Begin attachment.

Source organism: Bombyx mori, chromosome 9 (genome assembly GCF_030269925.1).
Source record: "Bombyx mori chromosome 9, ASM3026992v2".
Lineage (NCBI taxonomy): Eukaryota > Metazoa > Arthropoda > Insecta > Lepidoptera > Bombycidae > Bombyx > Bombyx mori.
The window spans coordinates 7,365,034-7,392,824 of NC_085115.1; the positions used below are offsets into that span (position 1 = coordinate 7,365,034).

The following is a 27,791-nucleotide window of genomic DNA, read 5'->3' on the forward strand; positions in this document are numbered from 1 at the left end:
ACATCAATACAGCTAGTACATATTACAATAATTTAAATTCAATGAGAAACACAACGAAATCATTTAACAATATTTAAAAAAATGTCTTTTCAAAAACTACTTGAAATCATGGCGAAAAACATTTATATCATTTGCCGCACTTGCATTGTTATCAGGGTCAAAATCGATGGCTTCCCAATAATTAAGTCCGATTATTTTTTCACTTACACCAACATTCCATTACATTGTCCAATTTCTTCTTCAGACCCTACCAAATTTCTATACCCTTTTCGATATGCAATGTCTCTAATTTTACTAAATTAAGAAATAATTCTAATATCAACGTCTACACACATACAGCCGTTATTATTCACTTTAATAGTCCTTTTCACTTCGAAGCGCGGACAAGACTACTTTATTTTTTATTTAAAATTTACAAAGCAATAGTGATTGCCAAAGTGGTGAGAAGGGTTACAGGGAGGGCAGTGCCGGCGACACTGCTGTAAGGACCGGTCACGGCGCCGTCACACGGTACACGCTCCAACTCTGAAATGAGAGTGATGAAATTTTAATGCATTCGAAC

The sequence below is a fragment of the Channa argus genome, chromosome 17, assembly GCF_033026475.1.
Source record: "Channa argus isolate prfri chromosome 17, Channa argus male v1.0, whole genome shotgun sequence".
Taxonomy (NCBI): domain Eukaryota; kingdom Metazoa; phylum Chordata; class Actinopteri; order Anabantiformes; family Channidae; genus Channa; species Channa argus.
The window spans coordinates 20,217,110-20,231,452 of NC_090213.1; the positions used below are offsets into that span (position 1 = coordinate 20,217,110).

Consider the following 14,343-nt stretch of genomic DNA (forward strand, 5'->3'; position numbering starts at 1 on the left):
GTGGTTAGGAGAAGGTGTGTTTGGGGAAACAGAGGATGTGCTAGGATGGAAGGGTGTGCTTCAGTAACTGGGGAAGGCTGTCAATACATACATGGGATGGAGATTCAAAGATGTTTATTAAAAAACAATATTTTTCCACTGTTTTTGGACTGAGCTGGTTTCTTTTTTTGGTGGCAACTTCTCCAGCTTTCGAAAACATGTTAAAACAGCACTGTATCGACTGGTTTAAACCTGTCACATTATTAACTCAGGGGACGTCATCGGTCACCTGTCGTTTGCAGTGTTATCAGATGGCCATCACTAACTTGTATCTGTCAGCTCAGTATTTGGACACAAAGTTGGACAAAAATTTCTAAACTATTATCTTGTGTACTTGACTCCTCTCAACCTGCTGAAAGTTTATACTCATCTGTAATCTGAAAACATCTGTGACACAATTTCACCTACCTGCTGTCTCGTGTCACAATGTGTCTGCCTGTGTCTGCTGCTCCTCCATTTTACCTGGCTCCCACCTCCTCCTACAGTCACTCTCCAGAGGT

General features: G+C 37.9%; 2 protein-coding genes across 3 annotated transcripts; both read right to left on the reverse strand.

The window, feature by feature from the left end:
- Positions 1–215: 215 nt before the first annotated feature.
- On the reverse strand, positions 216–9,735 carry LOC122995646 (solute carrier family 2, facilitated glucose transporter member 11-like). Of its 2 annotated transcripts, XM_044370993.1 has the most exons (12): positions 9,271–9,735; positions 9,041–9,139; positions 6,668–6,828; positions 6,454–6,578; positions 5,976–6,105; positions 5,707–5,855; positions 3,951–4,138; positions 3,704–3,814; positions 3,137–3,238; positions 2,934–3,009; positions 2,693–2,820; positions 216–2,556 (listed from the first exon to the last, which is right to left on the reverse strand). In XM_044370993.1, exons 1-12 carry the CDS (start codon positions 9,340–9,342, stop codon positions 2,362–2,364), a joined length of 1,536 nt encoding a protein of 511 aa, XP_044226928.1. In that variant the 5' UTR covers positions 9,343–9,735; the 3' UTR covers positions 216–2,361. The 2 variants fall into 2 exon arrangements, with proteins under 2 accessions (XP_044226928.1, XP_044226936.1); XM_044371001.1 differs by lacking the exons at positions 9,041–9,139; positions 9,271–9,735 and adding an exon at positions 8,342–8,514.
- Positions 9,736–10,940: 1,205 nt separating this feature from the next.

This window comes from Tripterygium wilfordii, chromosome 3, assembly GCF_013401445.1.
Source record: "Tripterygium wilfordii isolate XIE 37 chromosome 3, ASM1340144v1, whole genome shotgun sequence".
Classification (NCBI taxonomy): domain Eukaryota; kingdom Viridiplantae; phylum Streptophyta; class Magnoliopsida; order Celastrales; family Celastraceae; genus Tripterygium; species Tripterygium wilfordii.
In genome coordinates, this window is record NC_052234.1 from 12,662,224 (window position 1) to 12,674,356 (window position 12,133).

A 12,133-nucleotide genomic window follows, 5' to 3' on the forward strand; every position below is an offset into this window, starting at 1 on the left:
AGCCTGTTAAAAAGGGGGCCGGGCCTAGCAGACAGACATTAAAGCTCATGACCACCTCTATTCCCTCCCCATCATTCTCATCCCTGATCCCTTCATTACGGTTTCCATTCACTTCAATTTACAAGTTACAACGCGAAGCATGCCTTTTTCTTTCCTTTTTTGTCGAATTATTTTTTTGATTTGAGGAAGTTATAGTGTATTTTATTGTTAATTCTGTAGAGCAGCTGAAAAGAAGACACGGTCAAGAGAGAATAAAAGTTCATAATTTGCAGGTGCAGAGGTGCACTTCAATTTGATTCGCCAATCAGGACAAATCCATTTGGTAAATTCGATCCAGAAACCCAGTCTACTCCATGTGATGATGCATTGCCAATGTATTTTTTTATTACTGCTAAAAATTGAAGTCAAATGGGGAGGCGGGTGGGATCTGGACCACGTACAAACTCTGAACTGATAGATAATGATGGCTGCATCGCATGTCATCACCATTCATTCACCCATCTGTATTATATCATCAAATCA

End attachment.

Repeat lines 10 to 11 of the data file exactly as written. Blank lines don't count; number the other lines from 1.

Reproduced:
The window spans coordinates 20,217,110-20,231,452 of NC_090213.1; the positions used below are offsets into that span (position 1 = coordinate 20,217,110).

Consider the following 14,343-nt stretch of genomic DNA (forward strand, 5'->3'; position numbering starts at 1 on the left):